Having intimate knowledge of business data in the industry where they work is not a job requirement.

CIOs have no special expertise in data asset management because most have never worked as data management professionals before, except as DBAs or database architects. They also never had any formal education or certification in data asset management. That leaves them with no specialized knowledge, skills, and ability to manage data as a business asset.

We must conclude that a CIO is not the best qualified person to control and manage the company's data assets.

What Are the Qualifications for a CDO?

A CDO has a four-year bachelor's degree in finance, business administration, or computer science. In addition, he or she should be a certified data management professional (CDMP). This gives the CDO the necessary knowledge, skills, and ability to manage data as an asset.

A CDO has at least 10 (and preferably 15) years of relevant hands-on experience in data governance, business architectures, quality engineering, or a field related to data asset management.

A CDO has expert data knowledge of the industry. For example, a CDO at a bank must have a financial background, and a CDO at an insurance company must have worked in insurance for many years.

This is a business executive who has the ultimate authority over data assets, just like the CFO is a business executive with the ultimate authority over financial assets.

A CDO is responsible for one and only one well-defined subject area, namely data assets. Being data knowledgeable definitely is a job requirement. Having a technology background is not.

What is a CDO Responsible For?

A CDO puts together a new data strategy for the company's data assets.

A CDO defines and implements an enterprisewide data governance program that will involve business people as well as data management professionals from the CDO's own staff.

Because metadata is the DNA (documentation, navigation, administration) of data asset management, especially business metadata, a metadata repository is purchased, or built, and experienced metadata administrators are hired.

A CDO's staff develops standards, processes, procedures, and guidelines for data quality, data modeling, data reuse, data security and privacy and everything to do with data.

Finally, the CDO is responsible for managing development projects that involve cross-functional data integration, such as DW/BI projects, reference and MDM projects, customer-specific projects such as CRM and CDI, and document and content (or knowledge) management.

What is the CDO's reporting structure?

The CDO reports to the CEO, not to IT. Managing data assets is an ongoing program with an enterprise perspective, and therefore, it should not be part of or tied to short-term IT projects with aggressive deadlines.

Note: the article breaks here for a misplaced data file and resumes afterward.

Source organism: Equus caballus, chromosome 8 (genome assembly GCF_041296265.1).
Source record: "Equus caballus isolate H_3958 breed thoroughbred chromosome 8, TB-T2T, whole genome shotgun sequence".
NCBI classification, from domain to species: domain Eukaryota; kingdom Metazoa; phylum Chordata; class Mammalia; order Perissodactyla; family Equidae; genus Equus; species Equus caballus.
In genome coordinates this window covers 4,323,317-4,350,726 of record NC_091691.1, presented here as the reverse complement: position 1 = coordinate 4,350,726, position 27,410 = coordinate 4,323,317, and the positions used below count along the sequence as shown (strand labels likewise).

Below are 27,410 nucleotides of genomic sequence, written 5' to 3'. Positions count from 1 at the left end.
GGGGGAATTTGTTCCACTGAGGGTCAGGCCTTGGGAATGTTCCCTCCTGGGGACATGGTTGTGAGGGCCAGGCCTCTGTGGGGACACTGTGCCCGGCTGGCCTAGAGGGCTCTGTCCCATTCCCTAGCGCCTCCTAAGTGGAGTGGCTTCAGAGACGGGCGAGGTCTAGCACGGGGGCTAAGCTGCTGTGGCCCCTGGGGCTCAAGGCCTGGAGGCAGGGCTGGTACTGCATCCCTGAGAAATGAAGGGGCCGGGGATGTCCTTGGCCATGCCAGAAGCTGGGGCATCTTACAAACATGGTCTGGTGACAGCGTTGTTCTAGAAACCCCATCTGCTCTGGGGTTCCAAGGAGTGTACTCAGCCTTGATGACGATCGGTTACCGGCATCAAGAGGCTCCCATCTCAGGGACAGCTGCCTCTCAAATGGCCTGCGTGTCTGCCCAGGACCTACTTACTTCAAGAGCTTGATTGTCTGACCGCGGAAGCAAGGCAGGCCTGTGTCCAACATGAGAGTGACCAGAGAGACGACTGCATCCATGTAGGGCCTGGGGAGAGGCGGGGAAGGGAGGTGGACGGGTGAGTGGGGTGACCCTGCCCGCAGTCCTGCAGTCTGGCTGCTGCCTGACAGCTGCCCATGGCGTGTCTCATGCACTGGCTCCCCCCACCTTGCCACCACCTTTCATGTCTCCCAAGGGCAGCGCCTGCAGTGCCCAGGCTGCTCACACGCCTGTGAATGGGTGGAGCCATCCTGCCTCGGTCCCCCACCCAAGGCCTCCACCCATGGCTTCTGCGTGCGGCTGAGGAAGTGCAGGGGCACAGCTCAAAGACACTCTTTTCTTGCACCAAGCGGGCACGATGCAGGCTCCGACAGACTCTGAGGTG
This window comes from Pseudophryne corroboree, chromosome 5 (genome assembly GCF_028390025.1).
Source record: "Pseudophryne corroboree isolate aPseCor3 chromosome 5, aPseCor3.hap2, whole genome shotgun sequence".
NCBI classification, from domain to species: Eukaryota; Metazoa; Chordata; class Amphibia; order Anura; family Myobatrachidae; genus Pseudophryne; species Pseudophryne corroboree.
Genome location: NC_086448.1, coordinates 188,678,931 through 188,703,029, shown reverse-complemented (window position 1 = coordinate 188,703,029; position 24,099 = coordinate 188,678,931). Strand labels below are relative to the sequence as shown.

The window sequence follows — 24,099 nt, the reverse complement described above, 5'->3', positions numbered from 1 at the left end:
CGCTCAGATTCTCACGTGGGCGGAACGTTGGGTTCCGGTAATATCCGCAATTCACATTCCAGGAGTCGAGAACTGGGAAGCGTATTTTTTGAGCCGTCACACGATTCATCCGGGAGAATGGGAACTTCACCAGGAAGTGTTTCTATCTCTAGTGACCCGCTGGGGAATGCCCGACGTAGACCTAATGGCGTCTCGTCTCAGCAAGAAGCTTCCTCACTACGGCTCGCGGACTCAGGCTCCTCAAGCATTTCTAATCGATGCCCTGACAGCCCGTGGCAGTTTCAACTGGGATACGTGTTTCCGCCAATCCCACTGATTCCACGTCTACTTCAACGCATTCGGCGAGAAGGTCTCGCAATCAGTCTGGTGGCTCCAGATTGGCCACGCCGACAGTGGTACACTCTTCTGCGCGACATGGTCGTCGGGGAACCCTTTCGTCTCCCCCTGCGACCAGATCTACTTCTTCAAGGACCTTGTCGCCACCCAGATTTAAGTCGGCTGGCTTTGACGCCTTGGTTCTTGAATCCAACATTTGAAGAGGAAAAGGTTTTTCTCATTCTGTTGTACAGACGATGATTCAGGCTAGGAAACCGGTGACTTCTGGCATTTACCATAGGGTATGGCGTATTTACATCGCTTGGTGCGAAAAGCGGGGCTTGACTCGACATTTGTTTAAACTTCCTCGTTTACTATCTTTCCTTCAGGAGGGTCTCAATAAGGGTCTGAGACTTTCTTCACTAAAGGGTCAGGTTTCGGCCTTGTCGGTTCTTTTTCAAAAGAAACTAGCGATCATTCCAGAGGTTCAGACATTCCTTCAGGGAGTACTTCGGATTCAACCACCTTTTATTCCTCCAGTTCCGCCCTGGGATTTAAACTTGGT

A CDO's staff includes:

  • Enterprise architects, both technical and business architects, such as information architects and database architects
  • Metadata administrators responsible for maintaining the metadata in the metadata repository
  • Enterprise information management (EIM) professionals -- individuals who know business modeling techniques and are familiar with industry standards for data naming, taxonomies, semantic modeling, and business process reengineering
  • Developers who work on enterprise-class data integration projects, such as ETL developers and BI solution architects

A CDO also has an indirect relationship with IT's data custodians, those staff members from the IT department for technical support and maintenance. If the company chooses to keep the data integrators and data developers in IT, then there would be a second indirect relationship between that group and the CDO.

On the business side, a CDO has indirect working relationships with data scientists, data miners, business analysts, and especially with data owners and data stewards who must actively participate in data asset management activities.

A Final Word

With the proper credentials, experience, and staff, your chief data officer can be a valued asset to your organization, controlling and managing your enterprise's valuable assets not as a sideline job but as a dedicated professional.

Larissa Moss is founder and president of Method Focus Inc.. She started her IT career over 30 years ago, and has spent over 20 years in data warehousing and business intelligence. She is a favorite speaker at TDWI, DAMA, and IQ conferences in the U.S. and Europe on topics including data warehousing, business intelligence, master data management, agile DW project management, spiral DW methodologies, enterprise information architecture, data integration, and data quality. You can contact the author at [email protected] .